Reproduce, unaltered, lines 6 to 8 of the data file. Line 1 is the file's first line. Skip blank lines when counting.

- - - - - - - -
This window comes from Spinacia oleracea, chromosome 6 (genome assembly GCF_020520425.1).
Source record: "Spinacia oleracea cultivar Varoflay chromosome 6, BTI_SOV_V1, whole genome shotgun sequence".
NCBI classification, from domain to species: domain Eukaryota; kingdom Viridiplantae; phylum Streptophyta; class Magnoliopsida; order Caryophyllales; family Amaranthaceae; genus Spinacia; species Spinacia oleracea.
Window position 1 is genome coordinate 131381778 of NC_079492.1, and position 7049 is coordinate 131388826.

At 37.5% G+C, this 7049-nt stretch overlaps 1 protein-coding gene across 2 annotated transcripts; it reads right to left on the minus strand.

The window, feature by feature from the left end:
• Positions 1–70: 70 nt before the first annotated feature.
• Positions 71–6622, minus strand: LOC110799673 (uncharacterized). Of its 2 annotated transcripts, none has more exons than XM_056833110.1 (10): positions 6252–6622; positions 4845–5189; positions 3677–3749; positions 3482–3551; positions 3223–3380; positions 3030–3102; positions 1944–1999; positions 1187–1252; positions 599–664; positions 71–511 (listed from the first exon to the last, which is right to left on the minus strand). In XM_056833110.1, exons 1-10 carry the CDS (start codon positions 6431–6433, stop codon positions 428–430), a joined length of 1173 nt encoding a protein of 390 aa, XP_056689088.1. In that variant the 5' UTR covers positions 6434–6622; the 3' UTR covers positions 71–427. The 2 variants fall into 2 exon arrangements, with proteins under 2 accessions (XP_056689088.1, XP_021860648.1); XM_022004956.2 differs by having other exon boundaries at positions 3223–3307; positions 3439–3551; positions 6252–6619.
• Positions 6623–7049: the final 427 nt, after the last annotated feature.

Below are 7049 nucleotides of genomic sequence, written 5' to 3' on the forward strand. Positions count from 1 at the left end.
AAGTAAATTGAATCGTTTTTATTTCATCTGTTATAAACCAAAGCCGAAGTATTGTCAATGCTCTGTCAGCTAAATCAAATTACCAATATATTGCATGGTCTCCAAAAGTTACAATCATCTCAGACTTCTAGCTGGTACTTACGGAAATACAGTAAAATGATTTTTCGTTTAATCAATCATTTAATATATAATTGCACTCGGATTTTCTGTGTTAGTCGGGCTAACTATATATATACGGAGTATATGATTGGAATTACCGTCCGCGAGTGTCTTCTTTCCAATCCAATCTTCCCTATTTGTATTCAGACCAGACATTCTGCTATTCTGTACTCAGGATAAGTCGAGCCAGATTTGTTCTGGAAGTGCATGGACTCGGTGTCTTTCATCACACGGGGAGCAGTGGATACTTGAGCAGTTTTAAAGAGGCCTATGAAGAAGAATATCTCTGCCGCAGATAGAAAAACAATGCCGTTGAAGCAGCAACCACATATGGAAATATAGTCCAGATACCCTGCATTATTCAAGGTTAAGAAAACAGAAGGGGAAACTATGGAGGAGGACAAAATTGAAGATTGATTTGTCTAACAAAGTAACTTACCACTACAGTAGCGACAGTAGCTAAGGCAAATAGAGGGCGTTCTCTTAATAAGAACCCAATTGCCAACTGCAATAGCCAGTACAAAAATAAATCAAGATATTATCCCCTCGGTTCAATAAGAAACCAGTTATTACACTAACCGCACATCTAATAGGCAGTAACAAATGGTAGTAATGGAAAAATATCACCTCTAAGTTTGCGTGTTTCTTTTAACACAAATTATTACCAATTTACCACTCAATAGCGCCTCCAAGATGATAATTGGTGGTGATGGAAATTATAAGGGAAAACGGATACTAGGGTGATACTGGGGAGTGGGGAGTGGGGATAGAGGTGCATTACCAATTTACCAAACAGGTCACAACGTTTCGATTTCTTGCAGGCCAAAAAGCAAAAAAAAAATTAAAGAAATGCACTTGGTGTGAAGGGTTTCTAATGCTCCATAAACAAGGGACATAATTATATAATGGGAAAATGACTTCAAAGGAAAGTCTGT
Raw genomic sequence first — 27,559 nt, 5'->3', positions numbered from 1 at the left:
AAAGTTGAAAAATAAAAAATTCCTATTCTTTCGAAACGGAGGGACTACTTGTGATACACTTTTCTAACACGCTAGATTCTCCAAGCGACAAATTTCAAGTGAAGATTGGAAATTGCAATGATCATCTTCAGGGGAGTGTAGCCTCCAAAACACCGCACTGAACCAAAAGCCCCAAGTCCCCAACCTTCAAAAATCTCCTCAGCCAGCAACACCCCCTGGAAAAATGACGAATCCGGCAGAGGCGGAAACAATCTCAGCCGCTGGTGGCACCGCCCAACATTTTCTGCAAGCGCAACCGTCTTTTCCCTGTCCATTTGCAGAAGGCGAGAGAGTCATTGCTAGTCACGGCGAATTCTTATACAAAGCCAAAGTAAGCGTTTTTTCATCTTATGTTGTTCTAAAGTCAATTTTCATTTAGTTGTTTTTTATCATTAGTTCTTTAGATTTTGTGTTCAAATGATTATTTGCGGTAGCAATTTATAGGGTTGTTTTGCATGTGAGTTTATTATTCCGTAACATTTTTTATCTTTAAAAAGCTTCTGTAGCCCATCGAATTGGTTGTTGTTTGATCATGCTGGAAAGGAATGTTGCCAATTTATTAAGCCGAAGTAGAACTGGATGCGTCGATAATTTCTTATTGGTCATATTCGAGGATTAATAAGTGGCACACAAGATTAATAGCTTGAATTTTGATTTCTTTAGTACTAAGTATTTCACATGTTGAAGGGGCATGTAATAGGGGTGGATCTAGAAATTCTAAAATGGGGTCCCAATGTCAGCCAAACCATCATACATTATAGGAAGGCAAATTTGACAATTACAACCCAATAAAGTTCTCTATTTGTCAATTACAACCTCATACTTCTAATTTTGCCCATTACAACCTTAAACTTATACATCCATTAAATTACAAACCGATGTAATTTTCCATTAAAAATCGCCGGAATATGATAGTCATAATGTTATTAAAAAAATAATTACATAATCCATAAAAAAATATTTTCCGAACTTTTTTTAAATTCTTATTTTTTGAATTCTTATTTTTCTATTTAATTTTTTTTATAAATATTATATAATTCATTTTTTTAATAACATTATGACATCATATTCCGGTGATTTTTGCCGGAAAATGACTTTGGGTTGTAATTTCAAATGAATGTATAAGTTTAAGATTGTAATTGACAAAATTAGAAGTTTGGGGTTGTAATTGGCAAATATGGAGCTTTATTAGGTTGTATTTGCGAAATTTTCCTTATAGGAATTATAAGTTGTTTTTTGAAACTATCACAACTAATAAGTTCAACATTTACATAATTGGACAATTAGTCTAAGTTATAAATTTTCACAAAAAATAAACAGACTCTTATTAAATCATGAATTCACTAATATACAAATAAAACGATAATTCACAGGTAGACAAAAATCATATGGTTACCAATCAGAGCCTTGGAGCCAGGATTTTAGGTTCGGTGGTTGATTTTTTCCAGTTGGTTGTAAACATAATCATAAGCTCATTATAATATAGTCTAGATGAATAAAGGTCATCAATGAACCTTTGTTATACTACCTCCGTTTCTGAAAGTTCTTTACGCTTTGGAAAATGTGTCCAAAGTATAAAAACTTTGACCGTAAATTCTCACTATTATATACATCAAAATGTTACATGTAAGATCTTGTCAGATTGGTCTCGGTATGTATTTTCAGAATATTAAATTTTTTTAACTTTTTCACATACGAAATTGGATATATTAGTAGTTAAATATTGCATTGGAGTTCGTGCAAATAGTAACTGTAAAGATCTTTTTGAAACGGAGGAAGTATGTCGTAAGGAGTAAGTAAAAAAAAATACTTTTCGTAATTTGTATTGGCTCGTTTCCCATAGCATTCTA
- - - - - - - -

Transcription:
The window, feature by feature from the left end:
• Positions 1–70: 70 nt before the first annotated feature.
• Positions 71–6622, minus strand: LOC110799673 (uncharacterized). Of its 2 annotated transcripts, none has more exons than XM_056833110.1 (10): positions 6252–6622; positions 4845–5189; positions 3677–3749; positions 3482–3551; positions 3223–3380; positions 3030–3102; positions 1944–1999; positions 1187–1252; positions 599–664; positions 71–511 (listed from the first exon to the last, which is right to left on the minus strand). In XM_056833110.1, exons 1-10 carry the CDS (start codon positions 6431–6433, stop codon positions 428–430), a joined length of 1173 nt encoding a protein of 390 aa, XP_056689088.1. In that variant the 5' UTR covers positions 6434–6622; the 3' UTR covers positions 71–427. The 2 variants fall into 2 exon arrangements, with proteins under 2 accessions (XP_056689088.1, XP_021860648.1); XM_022004956.2 differs by having other exon boundaries at positions 3223–3307; positions 3439–3551; positions 6252–6619.